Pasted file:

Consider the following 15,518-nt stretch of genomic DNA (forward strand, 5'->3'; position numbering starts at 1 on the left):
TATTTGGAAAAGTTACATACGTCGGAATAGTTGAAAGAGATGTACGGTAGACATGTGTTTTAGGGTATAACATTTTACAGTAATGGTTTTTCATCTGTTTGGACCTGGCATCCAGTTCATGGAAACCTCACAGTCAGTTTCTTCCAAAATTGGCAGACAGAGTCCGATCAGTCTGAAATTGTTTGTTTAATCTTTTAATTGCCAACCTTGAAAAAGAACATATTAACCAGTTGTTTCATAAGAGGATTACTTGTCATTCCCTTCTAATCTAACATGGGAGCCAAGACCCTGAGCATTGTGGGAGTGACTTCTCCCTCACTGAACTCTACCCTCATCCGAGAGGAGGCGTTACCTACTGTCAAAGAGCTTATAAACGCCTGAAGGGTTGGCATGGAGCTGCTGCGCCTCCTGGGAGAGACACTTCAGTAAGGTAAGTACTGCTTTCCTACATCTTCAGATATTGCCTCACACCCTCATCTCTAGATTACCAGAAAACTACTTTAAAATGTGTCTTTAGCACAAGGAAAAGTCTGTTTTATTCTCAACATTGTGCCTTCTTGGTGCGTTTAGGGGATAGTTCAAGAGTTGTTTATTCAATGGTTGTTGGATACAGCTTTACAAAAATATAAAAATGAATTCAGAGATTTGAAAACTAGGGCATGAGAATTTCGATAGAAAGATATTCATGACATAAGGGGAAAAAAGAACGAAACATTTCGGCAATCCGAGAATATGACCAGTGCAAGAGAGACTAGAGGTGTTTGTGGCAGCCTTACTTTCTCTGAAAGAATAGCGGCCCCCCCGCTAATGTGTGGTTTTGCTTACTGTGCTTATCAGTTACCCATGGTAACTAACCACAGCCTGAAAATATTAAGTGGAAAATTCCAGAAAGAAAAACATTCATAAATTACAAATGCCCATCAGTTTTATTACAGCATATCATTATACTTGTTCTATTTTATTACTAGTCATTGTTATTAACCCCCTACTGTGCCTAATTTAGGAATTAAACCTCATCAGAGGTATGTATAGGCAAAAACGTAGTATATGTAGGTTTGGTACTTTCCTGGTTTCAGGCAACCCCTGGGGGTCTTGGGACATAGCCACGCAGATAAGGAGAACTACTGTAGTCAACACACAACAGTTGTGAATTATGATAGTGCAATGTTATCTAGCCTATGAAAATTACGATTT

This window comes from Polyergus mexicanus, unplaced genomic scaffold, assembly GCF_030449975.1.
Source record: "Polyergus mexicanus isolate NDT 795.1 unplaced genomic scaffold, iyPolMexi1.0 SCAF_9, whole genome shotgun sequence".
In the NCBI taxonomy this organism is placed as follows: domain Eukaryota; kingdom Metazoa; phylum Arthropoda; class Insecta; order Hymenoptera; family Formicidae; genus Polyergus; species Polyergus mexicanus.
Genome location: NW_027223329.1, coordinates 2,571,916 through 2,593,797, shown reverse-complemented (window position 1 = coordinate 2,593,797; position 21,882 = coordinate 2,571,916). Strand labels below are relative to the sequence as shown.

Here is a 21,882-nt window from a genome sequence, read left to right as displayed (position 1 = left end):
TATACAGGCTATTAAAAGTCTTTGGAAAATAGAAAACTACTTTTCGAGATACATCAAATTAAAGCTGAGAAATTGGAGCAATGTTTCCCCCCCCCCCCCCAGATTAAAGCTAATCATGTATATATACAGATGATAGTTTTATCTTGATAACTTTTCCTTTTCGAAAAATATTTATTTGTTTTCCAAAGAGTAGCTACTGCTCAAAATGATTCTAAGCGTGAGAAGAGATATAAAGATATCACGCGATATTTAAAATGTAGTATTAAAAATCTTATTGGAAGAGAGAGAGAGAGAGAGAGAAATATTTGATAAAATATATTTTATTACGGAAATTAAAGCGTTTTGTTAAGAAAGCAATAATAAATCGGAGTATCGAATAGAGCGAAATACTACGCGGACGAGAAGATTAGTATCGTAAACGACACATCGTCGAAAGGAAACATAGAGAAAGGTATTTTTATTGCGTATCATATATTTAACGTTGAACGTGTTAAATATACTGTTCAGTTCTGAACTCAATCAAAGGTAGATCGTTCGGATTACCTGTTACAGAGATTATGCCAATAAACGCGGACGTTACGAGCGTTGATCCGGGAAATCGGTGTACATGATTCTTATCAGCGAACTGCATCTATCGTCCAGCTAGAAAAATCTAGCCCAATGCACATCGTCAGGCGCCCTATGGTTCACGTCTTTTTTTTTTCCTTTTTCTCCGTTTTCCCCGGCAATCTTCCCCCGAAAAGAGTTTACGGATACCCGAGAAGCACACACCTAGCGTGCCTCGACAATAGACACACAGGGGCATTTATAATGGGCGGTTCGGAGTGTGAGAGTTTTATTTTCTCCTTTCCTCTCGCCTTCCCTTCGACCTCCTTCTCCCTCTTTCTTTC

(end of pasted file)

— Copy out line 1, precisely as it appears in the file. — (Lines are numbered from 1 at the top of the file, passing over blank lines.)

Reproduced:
Consider the following 15,518-nt stretch of genomic DNA (forward strand, 5'->3'; position numbering starts at 1 on the left):